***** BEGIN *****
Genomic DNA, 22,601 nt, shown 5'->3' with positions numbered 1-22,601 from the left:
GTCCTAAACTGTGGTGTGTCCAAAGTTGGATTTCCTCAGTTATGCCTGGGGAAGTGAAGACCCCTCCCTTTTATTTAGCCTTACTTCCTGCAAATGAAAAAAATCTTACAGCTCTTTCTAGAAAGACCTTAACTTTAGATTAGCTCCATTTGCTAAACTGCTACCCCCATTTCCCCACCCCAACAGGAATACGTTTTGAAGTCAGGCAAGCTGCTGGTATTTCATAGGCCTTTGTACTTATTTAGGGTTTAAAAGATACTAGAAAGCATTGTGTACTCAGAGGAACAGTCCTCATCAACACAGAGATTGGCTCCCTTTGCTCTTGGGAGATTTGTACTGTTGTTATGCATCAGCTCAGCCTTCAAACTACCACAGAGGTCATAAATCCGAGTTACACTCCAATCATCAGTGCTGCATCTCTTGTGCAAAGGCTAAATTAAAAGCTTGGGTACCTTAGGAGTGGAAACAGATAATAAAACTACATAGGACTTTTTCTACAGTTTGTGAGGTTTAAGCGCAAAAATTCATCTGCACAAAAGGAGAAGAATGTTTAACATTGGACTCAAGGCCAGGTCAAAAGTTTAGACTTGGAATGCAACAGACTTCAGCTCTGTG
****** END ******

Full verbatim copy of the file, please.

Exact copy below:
Genomic DNA, 22,601 nt, shown 5'->3' with positions numbered 1-22,601 from the left:
GTCCTAAACTGTGGTGTGTCCAAAGTTGGATTTCCTCAGTTATGCCTGGGGAAGTGAAGACCCCTCCCTTTTATTTAGCCTTACTTCCTGCAAATGAAAAAAATCTTACAGCTCTTTCTAGAAAGACCTTAACTTTAGATTAGCTCCATTTGCTAAACTGCTACCCCCATTTCCCCACCCCAACAGGAATACGTTTTGAAGTCAGGCAAGCTGCTGGTATTTCATAGGCCTTTGTACTTATTTAGGGTTTAAAAGATACTAGAAAGCATTGTGTACTCAGAGGAACAGTCCTCATCAACACAGAGATTGGCTCCCTTTGCTCTTGGGAGATTTGTACTGTTGTTATGCATCAGCTCAGCCTTCAAACTACCACAGAGGTCATAAATCCGAGTTACACTCCAATCATCAGTGCTGCATCTCTTGTGCAAAGGCTAAATTAAAAGCTTGGGTACCTTAGGAGTGGAAACAGATAATAAAACTACATAGGACTTTTTCTACAGTTTGTGAGGTTTAAGCGCAAAAATTCATCTGCACAAAAGGAGAAGAATGTTTAACATTGGACTCAAGGCCAGGTCAAAAGTTTAGACTTGGAATGCAACAGACTTCAGCTCTGTG